Aliosha Bielenberg | March 30, 2022
A sensitive observational documentary that is both enjoyable and compelling.
When I first heard that Docville would be screening Young Plato, I expected to see some depiction of ancient Athens on the screen. Instead, viewers last Thursday night were treated to a sensitive observational documentary set in Ardoyne, a neighborhood in north Belfast. At the Holy Cross Boys’ Primary School, the headmaster, Kevin McArevey, has run a program of philosophy for children for the past ten years. Neasa Ní Chaináin’s camera follows Mr. McArevey and the children of the school through their daily conflicts and little triumphs with empathy and sensitivity.
The film employs archival footage to show us the difficulties Ardoyne went through during the Troubles, with a “Peace Wall” still dividing the Protestant and Catholic communities. These long-simmering tensions are compounded by problems that many urban communities face: drugs, violence, and poverty. In an insightful post-screening conversation last Thursday, the directors emphasized that Holy Cross Boys’ Primary School and its crown jewel, the philosophy program, are a source of pride for the community.
The film does not shy away from the difficulties of life in Ardoyne. Urban decay and social issues are presented honestly and unflinchingly, and one memorable scene involves the funeral of a former Holy Cross student just seven years after he left the school. Yet the film does not indulge in maudlin sentimentality either. Instead, the directors work with a clear vision and excellent technique to observe the school at work, and present viewers with a tightly woven, engaging storyline. Much of the credit for shaping the film out of the many hours of primary footage must go to the Belgian editor, Philippe Ravoet.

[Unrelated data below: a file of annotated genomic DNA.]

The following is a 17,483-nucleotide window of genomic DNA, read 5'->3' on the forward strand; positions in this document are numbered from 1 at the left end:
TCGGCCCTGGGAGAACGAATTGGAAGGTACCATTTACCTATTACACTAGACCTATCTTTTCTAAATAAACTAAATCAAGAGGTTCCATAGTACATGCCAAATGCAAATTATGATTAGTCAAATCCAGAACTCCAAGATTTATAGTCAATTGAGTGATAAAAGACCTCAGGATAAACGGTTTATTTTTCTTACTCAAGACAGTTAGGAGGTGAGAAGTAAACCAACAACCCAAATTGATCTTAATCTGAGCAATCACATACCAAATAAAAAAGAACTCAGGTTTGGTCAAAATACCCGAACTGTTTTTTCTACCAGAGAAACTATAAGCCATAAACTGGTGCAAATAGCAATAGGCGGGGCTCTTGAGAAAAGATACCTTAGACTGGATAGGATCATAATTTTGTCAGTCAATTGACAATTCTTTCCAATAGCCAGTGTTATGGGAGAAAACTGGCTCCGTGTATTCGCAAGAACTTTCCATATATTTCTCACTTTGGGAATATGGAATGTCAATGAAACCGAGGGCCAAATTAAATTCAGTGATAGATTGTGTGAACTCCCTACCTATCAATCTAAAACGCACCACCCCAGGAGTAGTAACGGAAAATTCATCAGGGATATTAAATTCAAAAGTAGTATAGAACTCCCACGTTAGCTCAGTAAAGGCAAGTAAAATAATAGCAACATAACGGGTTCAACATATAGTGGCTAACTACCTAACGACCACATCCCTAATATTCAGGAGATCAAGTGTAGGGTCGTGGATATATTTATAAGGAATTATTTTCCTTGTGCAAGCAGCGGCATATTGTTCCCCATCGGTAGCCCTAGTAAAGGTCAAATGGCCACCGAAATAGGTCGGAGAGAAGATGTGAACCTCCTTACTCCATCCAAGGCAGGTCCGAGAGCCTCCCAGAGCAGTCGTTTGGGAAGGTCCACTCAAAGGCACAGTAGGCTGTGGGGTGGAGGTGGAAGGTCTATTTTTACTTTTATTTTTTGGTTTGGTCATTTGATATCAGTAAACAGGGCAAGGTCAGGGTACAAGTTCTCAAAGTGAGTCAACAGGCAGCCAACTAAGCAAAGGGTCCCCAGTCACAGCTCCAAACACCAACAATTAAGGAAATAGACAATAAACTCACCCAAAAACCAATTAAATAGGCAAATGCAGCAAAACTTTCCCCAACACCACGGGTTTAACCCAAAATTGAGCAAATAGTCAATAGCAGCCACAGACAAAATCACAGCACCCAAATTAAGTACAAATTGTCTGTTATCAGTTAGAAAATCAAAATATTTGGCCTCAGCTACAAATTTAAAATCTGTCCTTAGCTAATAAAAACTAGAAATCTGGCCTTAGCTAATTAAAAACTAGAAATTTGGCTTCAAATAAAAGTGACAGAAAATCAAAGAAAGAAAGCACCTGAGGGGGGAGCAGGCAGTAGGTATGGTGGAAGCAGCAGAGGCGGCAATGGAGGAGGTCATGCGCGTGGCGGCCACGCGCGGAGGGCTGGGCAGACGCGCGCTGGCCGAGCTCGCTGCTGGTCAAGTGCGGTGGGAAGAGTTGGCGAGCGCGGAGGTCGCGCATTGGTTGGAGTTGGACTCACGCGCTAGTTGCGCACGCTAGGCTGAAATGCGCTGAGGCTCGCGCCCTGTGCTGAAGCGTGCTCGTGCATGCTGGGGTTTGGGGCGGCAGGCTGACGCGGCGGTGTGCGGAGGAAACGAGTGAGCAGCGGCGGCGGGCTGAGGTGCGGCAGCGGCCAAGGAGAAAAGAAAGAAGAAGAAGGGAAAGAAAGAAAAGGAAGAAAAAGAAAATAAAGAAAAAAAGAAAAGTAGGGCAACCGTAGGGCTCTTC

At the film’s heart is Mr. McArevey, who is buoyant whether giving his children high-fives in the morning, sharing some Stoic wisdom with parents in assembly, or dancing to the music of Elvis Presley. And at the heart of Mr. McArevey is his faith in philosophical education. He has taken it upon himself to add an extra subject to the curriculum, adorning his classroom with portraits of Confucius, Kant, and Seneca, and a little bit of ivy, too. In this space, young students can engage in a Socratic Circle around questions like: “Is it okay to take out your anger on someone else?”. Mr. McArevey is an adept facilitator and guide for his young students, as they take the answers to questions like these into the messy real world.
The premise that both Mr. McArevey and the film share is that studying philosophy from such a young age can defuse violence and change lives. Philosophy emerges in this film as a fresh, vital, gleaming discipline – something that belongs in the playground and in discussions with seven-year-olds as much as in stuffy university lectures. This is a film about philosophy as a means for social change. It is one of those rare documentaries that is both enjoyable and compelling, especially for those of us with experience of other societies with long-simmering conflicts. I can only dream of a Mr. McArevey running a similar philosophy program in Cyprus, for instance.
In the final scene of Young Plato, a new mural is added to the brick walls of Ardoyne, which are otherwise adorned with images of guns and slogans reminding us of the Troubles. This new mural replaces the philosopher in Auguste Rodin’s The Thinker with a boy from Mr. McArevey’s class. Now, when teachers, parents, and students enter the Holy Cross Boys’ Primary School, they are reminded of the remarkable experiment that the school has witnessed over the past decade. And, thanks to Young Plato, many more of us from all over the globe can share in their pride and joy.